The stigma and accessibility of mental healthcare for the Black community, especially for men, makes it difficult for our boys to develop healthy coping skills and find much-needed community support to take care of their mental health.
“It is telling in our current status right now as a community just how much our Black men and our Black boys need the additional support and safe space,” Thompkins said.
At Noble, we’ve seen how this is impacting our boys. We’ve seen it in their grades, in their actions, and in their disengagement with school. We knew that addressing mental health was an essential part of our mission to improve the school experience for our Black boys.
“I just want our scholars to have strong strategies to cope and resources,” Jackson said. “I’m hoping that Noble as an organization will continue to have resources and bring supports to the school. And not only just bring supports, but that our scholars will want to take advantage of those support systems. And that, over time, we see better outcomes for our Black students both in GPA, in culture and relationship building. That’s my main goal and focus.”
Noble Schools was grateful to be able to connect with Thompkins and The CornerStore to bring in some of those strong supports – and hopefully ones that will continue to grow at our campuses.
“My hope is that CornerStore continues to work with Noble and continues to support the innovation and the opportunities that come when we’re thinking about mental health and healing, especially on a community level,” Thompkins said.
About The CornerStore Chicago
Through her studies and intentional, collaborative work in the community, Thompkins saw a huge lack of resources for people of color, especially for youth, in the mental health field. This is what ultimately led her to create The CornerStore.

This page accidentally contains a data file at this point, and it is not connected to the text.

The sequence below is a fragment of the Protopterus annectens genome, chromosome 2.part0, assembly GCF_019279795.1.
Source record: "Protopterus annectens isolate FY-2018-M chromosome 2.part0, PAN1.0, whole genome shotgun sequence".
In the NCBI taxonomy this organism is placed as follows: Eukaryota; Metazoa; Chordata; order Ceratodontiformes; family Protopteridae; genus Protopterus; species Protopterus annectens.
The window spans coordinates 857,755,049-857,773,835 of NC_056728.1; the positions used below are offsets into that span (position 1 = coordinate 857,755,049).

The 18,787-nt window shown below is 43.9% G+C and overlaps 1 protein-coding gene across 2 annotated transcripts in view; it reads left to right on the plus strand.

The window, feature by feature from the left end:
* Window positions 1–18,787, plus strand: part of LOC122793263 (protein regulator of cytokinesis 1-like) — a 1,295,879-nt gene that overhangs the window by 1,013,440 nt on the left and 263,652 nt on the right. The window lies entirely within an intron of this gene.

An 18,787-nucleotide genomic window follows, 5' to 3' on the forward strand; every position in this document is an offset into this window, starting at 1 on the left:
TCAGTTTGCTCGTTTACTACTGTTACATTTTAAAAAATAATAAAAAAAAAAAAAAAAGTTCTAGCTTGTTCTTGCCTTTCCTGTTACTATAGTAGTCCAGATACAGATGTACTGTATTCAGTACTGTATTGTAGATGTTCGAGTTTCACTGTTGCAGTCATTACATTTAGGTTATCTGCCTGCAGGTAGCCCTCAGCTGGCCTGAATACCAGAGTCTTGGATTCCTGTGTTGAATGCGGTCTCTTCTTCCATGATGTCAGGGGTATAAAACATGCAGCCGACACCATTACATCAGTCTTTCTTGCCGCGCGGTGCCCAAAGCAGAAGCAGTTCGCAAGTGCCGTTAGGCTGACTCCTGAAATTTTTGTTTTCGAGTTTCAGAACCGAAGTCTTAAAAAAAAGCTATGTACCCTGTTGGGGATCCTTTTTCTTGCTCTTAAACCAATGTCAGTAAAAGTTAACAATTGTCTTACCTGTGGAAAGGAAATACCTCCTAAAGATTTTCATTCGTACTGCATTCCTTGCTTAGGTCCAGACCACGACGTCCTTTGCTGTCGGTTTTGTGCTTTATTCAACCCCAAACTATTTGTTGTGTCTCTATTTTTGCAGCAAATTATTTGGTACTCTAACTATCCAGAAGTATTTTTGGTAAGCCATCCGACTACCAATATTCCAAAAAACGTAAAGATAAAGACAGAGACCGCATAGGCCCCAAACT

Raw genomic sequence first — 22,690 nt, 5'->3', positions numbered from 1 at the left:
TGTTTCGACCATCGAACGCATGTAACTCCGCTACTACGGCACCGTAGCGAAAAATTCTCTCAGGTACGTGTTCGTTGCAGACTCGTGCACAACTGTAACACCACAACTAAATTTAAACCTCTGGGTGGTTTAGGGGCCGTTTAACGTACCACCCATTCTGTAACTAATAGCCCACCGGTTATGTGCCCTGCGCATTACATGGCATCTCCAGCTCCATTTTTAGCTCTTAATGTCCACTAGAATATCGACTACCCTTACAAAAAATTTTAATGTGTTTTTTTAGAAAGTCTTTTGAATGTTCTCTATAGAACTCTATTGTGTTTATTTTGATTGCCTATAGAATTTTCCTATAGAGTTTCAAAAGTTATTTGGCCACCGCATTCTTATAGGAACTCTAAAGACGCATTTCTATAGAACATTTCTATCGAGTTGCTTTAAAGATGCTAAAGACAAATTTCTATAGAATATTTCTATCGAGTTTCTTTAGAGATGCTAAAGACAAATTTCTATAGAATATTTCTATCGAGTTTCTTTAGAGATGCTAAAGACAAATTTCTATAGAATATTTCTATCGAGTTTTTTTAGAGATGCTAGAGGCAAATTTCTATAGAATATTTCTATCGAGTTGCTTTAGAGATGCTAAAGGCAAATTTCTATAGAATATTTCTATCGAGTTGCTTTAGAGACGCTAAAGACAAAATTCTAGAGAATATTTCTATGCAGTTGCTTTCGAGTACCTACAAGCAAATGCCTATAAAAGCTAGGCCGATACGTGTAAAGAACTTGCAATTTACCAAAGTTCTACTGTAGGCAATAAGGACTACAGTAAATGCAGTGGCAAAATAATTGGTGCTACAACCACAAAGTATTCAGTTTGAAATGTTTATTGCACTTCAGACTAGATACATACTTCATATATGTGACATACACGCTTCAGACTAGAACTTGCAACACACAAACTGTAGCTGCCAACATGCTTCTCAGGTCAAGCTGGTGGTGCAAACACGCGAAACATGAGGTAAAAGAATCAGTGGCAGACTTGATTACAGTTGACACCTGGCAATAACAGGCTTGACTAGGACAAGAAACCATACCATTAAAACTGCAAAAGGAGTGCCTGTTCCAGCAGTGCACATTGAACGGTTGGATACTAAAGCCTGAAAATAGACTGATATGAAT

“For me, I really wanted to think about how I could take a field like mental health that wasn’t originally intended for people of color and create a safe environment for us – to say that mental health and healing is for us and there are safe ways that we can have this conversation,” Thompkins said.
Her choice of the name for The CornerStore stemmed from this thought – she wanted mental health to feel as comfortable and accessible as the cornerstores that are staples in Chicago neighborhoods.
“I wanted to think about how I could create a safe space for youth where they felt like they belonged and that felt familiar. That’s what mental health and healing should look like,” Thompkins said.
She started by sitting down with schools and holding forums in 2018. She talked to teachers and families about how they would want a mental health organization to better support their students. From those talks, she built The CornerStore’s approach to mental health: bringing in culturally-relevant resources and healthy creative outlets to help youth heal and make decisions to better their lives.
“There was an emerging crisis where I felt like we really needed to redefine how we could meet our youth we’re they’re at,” Thompkins said about the rising rate of suicide for youth in 2018, “So the way that we connect with youth is by using culture.”
Thompkins says she tries to understand what students are interested in and then curates her mental health conversations to each unique student or school community – like the See Me, Hear Me activity she’s using in Noble schools.
She says she also tries to bring back some of the cultural and ancestral healing practices that the Black community has used for centuries. She also spoke on how her programming emphasizes the importance and need of community.
“For a lot of the students that I engage with, it’s very uncomfortable to sit in a one-on-one experience. But when you’re with other people who have a similar background to you or who understand what you’re going through, it makes that healing conversation a little bit easier,” Thompkins said.
Since starting the organization in 2018, Thompkins and her colleagues at The CornerStore have worked with about 30 schools and over 75 other like-minded organizations in Chicago. Their main goal, she says, is to help youth manifest their dreams and activate the resources they have at hand to reach them – which ultimately leads to empowerment.
“My goal is to remind the students to never forget their ‘map’ – never forget what they want their life to look like, never forget what healing, mental health and wholeness looks like for them,” Thompkins said.
This piece original appeared on the Noble Schools website.